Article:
Squire explained why the latest NASA Orbital Debris Engineering Model — ORDEM 3.0 — shows higher risk than previous models. The new model incorporates recent events such as the Chinese anti-satellite test and the Iridium-Cosmos collision that were not in the previous model. Based partly on an NESC recommendation, ORDEM 3.0 also includes a population of higher density particles, such as stainless steel, which inflict more damage when they hit a spacecraft and therefore elevate the risk numbers above the older model that assumed all debris particles were aluminum, which has a lower material density than steel.
In addition to validating models with real-world data through direct measurement, Squire said testing is very important. Although hypervelocity impact testing is difficult and expensive, he said it is very important to be able to “see what the actual physics are when different objects are impacting different shields and different spacecraft components.”
Squire encouraged the technical community to exchange MMOD information and make a strong effort to understand huge uncertainties in different elements of the risk assessment process, including limitations of the tools, and make sure customers know that those uncertainties are going into the design process. He cautioned that it is crucial to know the difference between risk and assessed risk — stating assessed risk can be improved by getting more information on the environment models and improving the fidelity of the spaceship spacecraft configuration.
“Details matter in assessing MMOD risk,” said Squire. “You can make very minor changes in your risk assessment, and these will end up being relatively major changes in your assessed risk. So that means you need to make sure you nail down your spacecraft configuration. Have it as accurate as possible. For example, know what your tank thicknesses are, how many layers of MLI (multi-layer insulation) you have, and how much area your blanket is covering, because small changes in this will make significant changes in your risk, and it will drive decisions in design.” He pointed to the importance of understanding the transition from design-based to operational-based mitigation, noting that there usually are not as many options for changes in the operational phase. Shielding augmentations have been made on the ISS, but he said adjusting attitude and orbit and similar mitigations are usually all that’s left once a spacecraft is operational.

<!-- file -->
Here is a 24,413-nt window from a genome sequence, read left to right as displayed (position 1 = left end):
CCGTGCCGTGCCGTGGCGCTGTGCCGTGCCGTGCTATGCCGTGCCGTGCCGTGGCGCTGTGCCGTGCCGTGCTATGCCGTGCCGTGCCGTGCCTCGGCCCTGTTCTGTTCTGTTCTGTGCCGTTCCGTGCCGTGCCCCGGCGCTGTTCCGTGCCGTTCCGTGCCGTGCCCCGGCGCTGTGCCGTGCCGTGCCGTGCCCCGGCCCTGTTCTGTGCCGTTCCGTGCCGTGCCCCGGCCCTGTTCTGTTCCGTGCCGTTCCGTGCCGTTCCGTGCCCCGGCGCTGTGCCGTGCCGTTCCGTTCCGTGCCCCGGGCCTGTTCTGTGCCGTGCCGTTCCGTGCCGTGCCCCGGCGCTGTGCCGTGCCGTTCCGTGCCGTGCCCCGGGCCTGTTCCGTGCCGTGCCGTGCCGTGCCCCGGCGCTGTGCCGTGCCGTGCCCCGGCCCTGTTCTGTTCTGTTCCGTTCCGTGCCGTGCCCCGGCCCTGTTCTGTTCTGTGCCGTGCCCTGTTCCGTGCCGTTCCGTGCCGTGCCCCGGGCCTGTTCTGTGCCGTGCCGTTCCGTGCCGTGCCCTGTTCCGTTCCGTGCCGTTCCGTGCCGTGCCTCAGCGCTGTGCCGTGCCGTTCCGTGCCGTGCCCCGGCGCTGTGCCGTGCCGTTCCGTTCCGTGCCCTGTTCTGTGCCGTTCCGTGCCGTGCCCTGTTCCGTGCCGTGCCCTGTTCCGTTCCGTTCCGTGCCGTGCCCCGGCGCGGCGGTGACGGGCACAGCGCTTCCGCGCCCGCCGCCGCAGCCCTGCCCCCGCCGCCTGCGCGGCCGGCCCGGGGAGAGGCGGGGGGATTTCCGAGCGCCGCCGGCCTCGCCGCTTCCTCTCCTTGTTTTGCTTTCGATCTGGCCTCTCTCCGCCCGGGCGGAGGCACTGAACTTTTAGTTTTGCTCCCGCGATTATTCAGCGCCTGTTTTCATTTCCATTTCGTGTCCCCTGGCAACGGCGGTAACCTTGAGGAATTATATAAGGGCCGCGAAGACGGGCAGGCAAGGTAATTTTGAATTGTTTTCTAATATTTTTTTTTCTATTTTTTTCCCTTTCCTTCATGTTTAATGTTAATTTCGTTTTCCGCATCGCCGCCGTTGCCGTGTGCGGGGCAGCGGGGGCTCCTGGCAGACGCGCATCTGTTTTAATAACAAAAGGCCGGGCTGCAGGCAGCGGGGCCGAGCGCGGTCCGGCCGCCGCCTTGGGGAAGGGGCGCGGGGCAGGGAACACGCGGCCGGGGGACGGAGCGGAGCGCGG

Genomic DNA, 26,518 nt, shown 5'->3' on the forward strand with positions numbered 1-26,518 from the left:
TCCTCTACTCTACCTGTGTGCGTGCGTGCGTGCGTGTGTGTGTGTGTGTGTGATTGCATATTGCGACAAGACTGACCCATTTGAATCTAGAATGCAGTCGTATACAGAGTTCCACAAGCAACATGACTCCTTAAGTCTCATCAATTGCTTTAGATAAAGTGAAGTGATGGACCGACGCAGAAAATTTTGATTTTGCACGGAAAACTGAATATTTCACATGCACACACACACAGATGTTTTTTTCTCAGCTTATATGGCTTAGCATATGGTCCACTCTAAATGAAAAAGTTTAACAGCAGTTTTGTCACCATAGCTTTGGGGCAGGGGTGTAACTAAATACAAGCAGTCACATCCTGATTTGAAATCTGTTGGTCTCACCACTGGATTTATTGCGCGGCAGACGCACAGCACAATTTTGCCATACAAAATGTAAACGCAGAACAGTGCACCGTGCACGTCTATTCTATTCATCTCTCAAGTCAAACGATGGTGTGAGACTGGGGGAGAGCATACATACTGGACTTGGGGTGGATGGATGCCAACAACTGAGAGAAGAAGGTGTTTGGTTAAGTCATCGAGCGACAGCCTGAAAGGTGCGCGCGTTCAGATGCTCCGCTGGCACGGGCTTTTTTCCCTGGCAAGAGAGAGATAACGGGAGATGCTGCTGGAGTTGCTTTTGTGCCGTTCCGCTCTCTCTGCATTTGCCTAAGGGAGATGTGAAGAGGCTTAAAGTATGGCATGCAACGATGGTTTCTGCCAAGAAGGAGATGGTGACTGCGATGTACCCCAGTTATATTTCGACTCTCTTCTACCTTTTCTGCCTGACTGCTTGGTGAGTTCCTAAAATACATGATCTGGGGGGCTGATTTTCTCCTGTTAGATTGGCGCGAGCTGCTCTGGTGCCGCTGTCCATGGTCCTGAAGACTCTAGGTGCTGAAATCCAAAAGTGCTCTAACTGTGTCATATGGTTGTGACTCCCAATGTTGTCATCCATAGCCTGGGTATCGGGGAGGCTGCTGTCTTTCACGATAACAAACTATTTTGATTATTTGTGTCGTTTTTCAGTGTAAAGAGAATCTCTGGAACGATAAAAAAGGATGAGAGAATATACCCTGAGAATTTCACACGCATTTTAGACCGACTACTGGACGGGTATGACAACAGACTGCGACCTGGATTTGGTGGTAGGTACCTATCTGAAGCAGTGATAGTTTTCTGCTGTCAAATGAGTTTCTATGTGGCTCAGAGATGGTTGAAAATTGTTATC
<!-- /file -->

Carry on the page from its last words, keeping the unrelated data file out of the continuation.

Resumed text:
Ongoing missions are not the only concern. Squire recalled the 1981 explosion of a Delta upper stage – “just a dead derelict in orbit” launched in 1978 — that produced about 200 pieces of trackable debris, offering the “first inkling that this was a source of orbital debris — these dead objects up in orbit.” The Delta incident resulted in mitigation guidelines to passivate objects as necessary or make sure they don’t remain in orbit for decades after they have stopped working. Debris-on-debris impacts are accelerating, and he said that resulted in the so-called “25-year rule” that prohibits satellites from orbiting for more than 25 years in an effort to prevent additional generation of debris.
Robotic Mission Application
The focus of the knowledge sharing forum was human spaceflight, but Squire mentioned the robotic community is also seeing an increase in MMOD issues. “They’re being levied with requirements to mitigate generation of more orbital debris,” said Squire. “They have to be able to prove that they can survive their mission and be able to de-orbit after the end of their mission so they don’t generate more orbital debris.”
Squire said CubeSats are also causing concern as companies prepare to launch hundreds or thousands of the miniature satellites that could add to the growing orbital debris problem.